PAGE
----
Morocco looks beyond its traditional trading partners

 

Diplomatic challenges persisted across the globe in 2017, leaving Morocco at the intersection of competing interests. Through it all, the kingdom maintained mostly solid relationships with its international counterparts, even as other alliances shifted. Morocco’s multi-faceted identity is reflected in its active membership in a range of international organisations, including the UN, the Arab League, the Organisation of Islamic Cooperation and most recently, the African Union (AU). The country’s engagement with a variety of international actors indicates a continuation of the pragmatic approach that has long been a trademark of its foreign policy.

EU ENGAGEMENT: Geographical proximity, as well as long-standing security and economic development interests, have kept Morocco’s ties with Europe close in the post-colonial era. Economically, the EU remains Morocco’s largest trading partner, and a key source of political and financial assistance. Morocco is also the biggest recipient of EU funds from the European Neighbourhood Policy framework – which focuses on supporting equitable access to social services, improved democratic governance, and sustainable employment and economic growth. In 2016 EU bilateral assistance under the instrument amounted to €165m.

In addition, Morocco continues to work closely with the EU over the ongoing migrant crisis. Tensions persist, as Moroccans enter Europe illegally, while many refugees from the Middle East and Africa also pass through Morocco as a transit point to Europe. Although this issue is unlikely to be solved in the short term, it is on Morocco’s radar. For instance, King Mohammed VI’s strategy paper regarding the migrant crisis was presented at the AU summit in July 2017.

GULF NEUTRALITY: When Saudi Arabia, Egypt, the UAE and Bahrain announced in June 2017 that they were severing diplomatic ties with neighbouring Qatar, the fallout prompted many regional players to quickly take sides. Morocco remained a neutral exception, with King Mohammed VI first offering to mediate the argument and then expressing “full support” for Kuwait’s Emir Sabah Al Ahmad Al Jaber Al Sabah to resolve the crisis. Morocco’s royal family shares enduring ties to Saudi Arabia, but has also become closer to Qatar as it seeks investment for infrastructure and other growth projects, which Qatar had announced it would support earlier in 2017. In June 2017 Morocco sent airplanes with food products to Qatar, which remains under a regional blockade, though the Ministry of Foreign Affairs indicated in a statement that this was meant as a charitable gesture for the Islamic holy month of Ramadan rather than as a political response to the crisis.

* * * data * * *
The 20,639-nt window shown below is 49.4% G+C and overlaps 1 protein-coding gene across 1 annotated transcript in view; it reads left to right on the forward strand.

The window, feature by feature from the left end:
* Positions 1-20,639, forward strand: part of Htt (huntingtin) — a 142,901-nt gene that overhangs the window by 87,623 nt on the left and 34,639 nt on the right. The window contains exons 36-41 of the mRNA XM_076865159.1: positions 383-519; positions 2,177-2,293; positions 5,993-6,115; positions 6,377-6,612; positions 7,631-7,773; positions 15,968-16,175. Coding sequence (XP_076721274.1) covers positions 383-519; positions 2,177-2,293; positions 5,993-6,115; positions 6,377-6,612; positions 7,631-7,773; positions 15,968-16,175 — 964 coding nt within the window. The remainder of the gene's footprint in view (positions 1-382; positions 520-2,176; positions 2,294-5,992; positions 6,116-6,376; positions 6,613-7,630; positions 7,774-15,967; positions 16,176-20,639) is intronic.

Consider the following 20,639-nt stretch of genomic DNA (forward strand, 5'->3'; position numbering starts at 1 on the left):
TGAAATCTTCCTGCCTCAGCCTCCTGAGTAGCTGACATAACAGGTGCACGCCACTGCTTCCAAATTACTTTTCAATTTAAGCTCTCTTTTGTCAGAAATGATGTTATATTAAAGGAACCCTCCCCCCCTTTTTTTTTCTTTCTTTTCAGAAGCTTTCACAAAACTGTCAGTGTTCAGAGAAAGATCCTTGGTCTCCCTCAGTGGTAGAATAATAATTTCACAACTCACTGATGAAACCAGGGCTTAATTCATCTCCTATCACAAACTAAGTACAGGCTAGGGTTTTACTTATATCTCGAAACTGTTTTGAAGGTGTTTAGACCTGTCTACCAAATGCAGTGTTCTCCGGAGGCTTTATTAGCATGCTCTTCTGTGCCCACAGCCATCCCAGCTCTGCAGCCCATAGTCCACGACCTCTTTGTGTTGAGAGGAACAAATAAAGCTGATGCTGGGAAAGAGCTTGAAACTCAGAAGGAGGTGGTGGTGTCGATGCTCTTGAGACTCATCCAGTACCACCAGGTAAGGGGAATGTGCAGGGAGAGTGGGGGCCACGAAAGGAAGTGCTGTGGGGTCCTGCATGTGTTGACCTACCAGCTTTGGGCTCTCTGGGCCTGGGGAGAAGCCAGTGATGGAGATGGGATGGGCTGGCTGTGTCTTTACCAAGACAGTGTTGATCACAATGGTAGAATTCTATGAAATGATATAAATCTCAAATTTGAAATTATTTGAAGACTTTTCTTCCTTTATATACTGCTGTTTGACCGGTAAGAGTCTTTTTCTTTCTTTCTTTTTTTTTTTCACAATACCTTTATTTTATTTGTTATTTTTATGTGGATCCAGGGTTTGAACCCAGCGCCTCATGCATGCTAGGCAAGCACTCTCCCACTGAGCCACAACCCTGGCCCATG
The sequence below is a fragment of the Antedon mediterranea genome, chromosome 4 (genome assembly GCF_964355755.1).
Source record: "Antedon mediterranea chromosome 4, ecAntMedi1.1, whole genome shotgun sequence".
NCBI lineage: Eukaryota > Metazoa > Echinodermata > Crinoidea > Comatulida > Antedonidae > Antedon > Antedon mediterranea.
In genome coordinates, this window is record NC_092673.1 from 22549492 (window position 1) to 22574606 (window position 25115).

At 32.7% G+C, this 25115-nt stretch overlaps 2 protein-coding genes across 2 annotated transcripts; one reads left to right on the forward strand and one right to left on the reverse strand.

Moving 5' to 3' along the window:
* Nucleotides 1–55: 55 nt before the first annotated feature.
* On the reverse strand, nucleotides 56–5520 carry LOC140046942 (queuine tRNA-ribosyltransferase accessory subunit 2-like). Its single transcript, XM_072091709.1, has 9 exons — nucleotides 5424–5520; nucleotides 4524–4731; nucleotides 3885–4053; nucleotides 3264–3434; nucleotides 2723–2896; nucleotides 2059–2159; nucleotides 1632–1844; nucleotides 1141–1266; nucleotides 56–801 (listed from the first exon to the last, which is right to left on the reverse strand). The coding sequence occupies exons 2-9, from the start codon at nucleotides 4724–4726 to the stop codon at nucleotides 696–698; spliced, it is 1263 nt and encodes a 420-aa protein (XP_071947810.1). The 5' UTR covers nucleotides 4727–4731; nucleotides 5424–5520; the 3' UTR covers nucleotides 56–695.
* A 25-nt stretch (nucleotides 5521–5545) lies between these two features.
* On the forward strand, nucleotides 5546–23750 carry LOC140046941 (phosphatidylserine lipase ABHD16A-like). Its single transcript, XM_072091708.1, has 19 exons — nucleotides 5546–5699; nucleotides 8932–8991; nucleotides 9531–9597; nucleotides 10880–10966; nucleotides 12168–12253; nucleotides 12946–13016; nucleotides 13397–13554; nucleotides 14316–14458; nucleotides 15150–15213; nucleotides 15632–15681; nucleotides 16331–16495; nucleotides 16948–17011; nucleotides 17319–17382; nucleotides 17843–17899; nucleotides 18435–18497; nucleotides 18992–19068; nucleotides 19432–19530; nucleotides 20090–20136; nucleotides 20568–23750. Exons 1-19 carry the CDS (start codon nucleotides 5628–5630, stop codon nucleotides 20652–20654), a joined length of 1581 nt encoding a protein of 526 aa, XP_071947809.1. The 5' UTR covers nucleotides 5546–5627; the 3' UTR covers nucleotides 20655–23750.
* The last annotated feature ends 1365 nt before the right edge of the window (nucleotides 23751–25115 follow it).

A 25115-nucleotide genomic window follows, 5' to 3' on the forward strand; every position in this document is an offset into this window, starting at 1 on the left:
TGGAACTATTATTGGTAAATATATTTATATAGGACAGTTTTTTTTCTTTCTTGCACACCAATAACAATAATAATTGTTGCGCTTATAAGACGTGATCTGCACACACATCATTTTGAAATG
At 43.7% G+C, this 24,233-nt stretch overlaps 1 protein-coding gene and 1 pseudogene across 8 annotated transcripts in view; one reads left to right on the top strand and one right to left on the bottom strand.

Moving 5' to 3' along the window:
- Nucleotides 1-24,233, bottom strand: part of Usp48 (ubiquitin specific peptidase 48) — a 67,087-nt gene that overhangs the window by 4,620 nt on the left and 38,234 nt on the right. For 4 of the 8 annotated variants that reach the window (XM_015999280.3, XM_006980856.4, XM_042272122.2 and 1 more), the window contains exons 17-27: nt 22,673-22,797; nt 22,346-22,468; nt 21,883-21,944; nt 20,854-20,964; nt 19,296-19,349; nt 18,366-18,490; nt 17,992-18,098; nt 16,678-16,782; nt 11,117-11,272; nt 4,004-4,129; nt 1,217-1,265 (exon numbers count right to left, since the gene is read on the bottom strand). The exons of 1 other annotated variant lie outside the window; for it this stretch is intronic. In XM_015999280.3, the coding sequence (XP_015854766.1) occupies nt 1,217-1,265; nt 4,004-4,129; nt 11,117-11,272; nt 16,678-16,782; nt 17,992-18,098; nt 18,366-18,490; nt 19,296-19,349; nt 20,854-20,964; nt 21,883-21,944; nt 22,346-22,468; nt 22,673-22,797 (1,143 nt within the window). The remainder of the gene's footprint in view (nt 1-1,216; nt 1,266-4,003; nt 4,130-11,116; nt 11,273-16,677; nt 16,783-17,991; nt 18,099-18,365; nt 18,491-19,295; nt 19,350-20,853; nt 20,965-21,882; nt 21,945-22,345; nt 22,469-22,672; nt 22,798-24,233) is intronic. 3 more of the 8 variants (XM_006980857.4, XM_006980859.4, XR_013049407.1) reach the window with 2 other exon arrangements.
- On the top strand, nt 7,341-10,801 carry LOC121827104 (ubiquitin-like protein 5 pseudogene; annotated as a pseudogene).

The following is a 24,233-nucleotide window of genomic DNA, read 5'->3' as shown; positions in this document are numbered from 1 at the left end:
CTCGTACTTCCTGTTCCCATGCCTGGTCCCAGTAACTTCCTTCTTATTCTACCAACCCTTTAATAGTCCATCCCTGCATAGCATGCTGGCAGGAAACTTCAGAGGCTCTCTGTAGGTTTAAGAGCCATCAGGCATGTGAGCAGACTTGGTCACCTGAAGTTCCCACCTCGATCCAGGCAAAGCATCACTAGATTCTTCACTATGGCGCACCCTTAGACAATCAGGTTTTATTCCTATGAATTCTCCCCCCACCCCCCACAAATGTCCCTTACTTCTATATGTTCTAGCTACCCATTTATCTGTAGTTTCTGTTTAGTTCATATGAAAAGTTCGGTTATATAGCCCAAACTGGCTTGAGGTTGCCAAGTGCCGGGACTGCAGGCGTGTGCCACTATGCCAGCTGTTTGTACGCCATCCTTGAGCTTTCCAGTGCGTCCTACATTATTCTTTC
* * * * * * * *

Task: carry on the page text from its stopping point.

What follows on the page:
US-MOROCCO: The year 2017 marked the 230th anniversary of the US-Morocco Treaty of Friendship, signed in 1787, a decade after Morocco became the first country to officially recognise the US. The US maintains national security and regional political-economic stabilisation interests in the country, as embodied by the 2014 US-Morocco Framework for Cooperation on Training for Civilian Security Services, which provides anti-terrorism assistance funds, and a free trade agreement signed in 2004. While the January 2017 inauguration of US President Donald J Trump reverberated across the Arab World, ramifications for Morocco have been limited to date, and the positive working relationship between the two countries remains largely intact.

EASTERN RELATIONSHIPS: Morocco continues to strengthen relations with China, due largely to increasing Chinese financing, such as an initial $1bn investment in a new tech city in Tangiers. Tourism from China has also risen dramatically since Morocco dropped visa requirements in June 2016, with the number of Chinese visitors expected to have exceeded 100,000 in 2017. This is up from 46,000 in 2016, a figure that represented a 300% increase over 2015. With a reputation as one of the most stable and moderate countries in the MENA region in terms of political cooperation and foreign investment, Morocco is likely to maintain its favourable relationships around the globe in the years ahead.

Share

You have reached the limit of premium articles you can view for free. 

Choose from the options below to purchase print or digital editions of our Reports. You can also purchase a website subscription giving you unlimited access to all of our Reports online for 12 months.

If you have already purchased this Report or have a website subscription, please login to continue.

Cover of The Report: Morocco 2018

The Report

This article is from the Country Profile chapter of The Report: Morocco 2018. Explore other chapters from this report.

Covid-19 Economic Impact Assessments

Stay updated on how some of the world’s most promising markets are being affected by the Covid-19 pandemic, and what actions governments and private businesses are taking to mitigate challenges and ensure their long-term growth story continues.

Register now and also receive a complimentary 2-month licence to the OBG Research Terminal.

Register Here×

Product successfully added to shopping cart